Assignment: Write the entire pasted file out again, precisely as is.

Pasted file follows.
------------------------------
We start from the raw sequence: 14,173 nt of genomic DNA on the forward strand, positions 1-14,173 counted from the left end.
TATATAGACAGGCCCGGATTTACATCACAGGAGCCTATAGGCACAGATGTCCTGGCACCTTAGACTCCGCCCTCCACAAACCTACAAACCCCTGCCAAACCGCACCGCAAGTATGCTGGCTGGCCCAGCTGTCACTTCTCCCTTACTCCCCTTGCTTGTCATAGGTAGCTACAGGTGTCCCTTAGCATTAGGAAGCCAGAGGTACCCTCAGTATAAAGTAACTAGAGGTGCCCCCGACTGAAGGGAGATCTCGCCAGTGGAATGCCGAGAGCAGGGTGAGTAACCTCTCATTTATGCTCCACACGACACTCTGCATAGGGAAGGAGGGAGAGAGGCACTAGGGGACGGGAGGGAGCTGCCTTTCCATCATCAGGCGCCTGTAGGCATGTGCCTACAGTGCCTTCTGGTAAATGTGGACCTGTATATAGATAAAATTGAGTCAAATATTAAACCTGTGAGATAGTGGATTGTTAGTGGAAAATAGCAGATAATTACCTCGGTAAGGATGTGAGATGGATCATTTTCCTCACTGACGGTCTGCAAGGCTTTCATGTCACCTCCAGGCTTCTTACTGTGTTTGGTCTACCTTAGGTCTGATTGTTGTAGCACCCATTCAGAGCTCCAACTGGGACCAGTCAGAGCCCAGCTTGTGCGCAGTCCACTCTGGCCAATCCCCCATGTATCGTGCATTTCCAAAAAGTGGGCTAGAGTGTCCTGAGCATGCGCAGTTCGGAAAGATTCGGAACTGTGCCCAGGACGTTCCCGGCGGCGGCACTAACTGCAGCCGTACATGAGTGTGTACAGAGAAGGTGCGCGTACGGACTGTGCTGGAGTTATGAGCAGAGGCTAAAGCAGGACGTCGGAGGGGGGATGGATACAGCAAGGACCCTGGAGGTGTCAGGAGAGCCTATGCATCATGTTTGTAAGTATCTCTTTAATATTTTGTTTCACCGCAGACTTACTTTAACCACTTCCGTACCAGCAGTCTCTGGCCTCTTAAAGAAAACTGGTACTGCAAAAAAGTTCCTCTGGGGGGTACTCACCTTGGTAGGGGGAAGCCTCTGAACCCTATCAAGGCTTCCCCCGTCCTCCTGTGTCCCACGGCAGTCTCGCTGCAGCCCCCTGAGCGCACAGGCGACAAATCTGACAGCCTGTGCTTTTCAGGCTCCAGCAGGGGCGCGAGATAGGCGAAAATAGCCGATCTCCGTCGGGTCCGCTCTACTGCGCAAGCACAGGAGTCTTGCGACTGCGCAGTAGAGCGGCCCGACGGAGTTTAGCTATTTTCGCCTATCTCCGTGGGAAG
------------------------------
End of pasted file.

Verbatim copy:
We start from the raw sequence: 14,173 nt of genomic DNA on the forward strand, positions 1-14,173 counted from the left end.
TATATAGACAGGCCCGGATTTACATCACAGGAGCCTATAGGCACAGATGTCCTGGCACCTTAGACTCCGCCCTCCACAAACCTACAAACCCCTGCCAAACCGCACCGCAAGTATGCTGGCTGGCCCAGCTGTCACTTCTCCCTTACTCCCCTTGCTTGTCATAGGTAGCTACAGGTGTCCCTTAGCATTAGGAAGCCAGAGGTACCCTCAGTATAAAGTAACTAGAGGTGCCCCCGACTGAAGGGAGATCTCGCCAGTGGAATGCCGAGAGCAGGGTGAGTAACCTCTCATTTATGCTCCACACGACACTCTGCATAGGGAAGGAGGGAGAGAGGCACTAGGGGACGGGAGGGAGCTGCCTTTCCATCATCAGGCGCCTGTAGGCATGTGCCTACAGTGCCTTCTGGTAAATGTGGACCTGTATATAGATAAAATTGAGTCAAATATTAAACCTGTGAGATAGTGGATTGTTAGTGGAAAATAGCAGATAATTACCTCGGTAAGGATGTGAGATGGATCATTTTCCTCACTGACGGTCTGCAAGGCTTTCATGTCACCTCCAGGCTTCTTACTGTGTTTGGTCTACCTTAGGTCTGATTGTTGTAGCACCCATTCAGAGCTCCAACTGGGACCAGTCAGAGCCCAGCTTGTGCGCAGTCCACTCTGGCCAATCCCCCATGTATCGTGCATTTCCAAAAAGTGGGCTAGAGTGTCCTGAGCATGCGCAGTTCGGAAAGATTCGGAACTGTGCCCAGGACGTTCCCGGCGGCGGCACTAACTGCAGCCGTACATGAGTGTGTACAGAGAAGGTGCGCGTACGGACTGTGCTGGAGTTATGAGCAGAGGCTAAAGCAGGACGTCGGAGGGGGGATGGATACAGCAAGGACCCTGGAGGTGTCAGGAGAGCCTATGCATCATGTTTGTAAGTATCTCTTTAATATTTTGTTTCACCGCAGACTTACTTTAACCACTTCCGTACCAGCAGTCTCTGGCCTCTTAAAGAAAACTGGTACTGCAAAAAAGTTCCTCTGGGGGGTACTCACCTTGGTAGGGGGAAGCCTCTGAACCCTATCAAGGCTTCCCCCGTCCTCCTGTGTCCCACGGCAGTCTCGCTGCAGCCCCCTGAGCGCACAGGCGACAAATCTGACAGCCTGTGCTTTTCAGGCTCCAGCAGGGGCGCGAGATAGGCGAAAATAGCCGATCTCCGTCGGGTCCGCTCTACTGCGCAAGCACAGGAGTCTTGCGACTGCGCAGTAGAGCGGCCCGACGGAGTTTAGCTATTTTCGCCTATCTCCGTGGGAAG